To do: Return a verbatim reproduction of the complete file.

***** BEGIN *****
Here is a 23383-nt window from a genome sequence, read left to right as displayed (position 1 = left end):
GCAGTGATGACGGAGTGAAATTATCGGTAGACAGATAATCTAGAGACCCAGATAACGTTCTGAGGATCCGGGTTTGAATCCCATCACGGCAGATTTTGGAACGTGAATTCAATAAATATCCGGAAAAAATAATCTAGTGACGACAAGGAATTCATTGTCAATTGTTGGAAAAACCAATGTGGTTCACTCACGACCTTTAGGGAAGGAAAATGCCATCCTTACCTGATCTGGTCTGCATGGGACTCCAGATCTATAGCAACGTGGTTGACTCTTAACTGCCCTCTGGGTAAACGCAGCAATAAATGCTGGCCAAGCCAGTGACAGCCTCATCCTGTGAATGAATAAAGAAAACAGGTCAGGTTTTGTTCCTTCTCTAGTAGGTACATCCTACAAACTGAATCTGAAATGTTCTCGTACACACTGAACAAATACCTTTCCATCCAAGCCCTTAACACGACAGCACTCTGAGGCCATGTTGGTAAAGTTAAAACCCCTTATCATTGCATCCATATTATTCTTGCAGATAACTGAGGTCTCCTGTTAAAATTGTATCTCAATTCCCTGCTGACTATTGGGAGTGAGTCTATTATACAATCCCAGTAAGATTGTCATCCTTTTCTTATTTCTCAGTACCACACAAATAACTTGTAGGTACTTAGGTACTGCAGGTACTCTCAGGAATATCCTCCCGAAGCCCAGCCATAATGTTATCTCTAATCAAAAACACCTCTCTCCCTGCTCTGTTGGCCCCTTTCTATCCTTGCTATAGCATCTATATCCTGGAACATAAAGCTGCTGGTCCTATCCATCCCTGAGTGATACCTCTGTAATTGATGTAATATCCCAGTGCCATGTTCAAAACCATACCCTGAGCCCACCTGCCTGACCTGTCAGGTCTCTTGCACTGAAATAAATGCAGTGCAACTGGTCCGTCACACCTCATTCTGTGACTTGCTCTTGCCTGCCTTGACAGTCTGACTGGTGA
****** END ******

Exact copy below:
Here is a 23383-nt window from a genome sequence, read left to right as displayed (position 1 = left end):
GCAGTGATGACGGAGTGAAATTATCGGTAGACAGATAATCTAGAGACCCAGATAACGTTCTGAGGATCCGGGTTTGAATCCCATCACGGCAGATTTTGGAACGTGAATTCAATAAATATCCGGAAAAAATAATCTAGTGACGACAAGGAATTCATTGTCAATTGTTGGAAAAACCAATGTGGTTCACTCACGACCTTTAGGGAAGGAAAATGCCATCCTTACCTGATCTGGTCTGCATGGGACTCCAGATCTATAGCAACGTGGTTGACTCTTAACTGCCCTCTGGGTAAACGCAGCAATAAATGCTGGCCAAGCCAGTGACAGCCTCATCCTGTGAATGAATAAAGAAAACAGGTCAGGTTTTGTTCCTTCTCTAGTAGGTACATCCTACAAACTGAATCTGAAATGTTCTCGTACACACTGAACAAATACCTTTCCATCCAAGCCCTTAACACGACAGCACTCTGAGGCCATGTTGGTAAAGTTAAAACCCCTTATCATTGCATCCATATTATTCTTGCAGATAACTGAGGTCTCCTGTTAAAATTGTATCTCAATTCCCTGCTGACTATTGGGAGTGAGTCTATTATACAATCCCAGTAAGATTGTCATCCTTTTCTTATTTCTCAGTACCACACAAATAACTTGTAGGTACTTAGGTACTGCAGGTACTCTCAGGAATATCCTCCCGAAGCCCAGCCATAATGTTATCTCTAATCAAAAACACCTCTCTCCCTGCTCTGTTGGCCCCTTTCTATCCTTGCTATAGCATCTATATCCTGGAACATAAAGCTGCTGGTCCTATCCATCCCTGAGTGATACCTCTGTAATTGATGTAATATCCCAGTGCCATGTTCAAAACCATACCCTGAGCCCACCTGCCTGACCTGTCAGGTCTCTTGCACTGAAATAAATGCAGTGCAACTGGTCCGTCACACCTCATTCTGTGACTTGCTCTTGCCTGCCTTGACAGTCTGACTGGTGA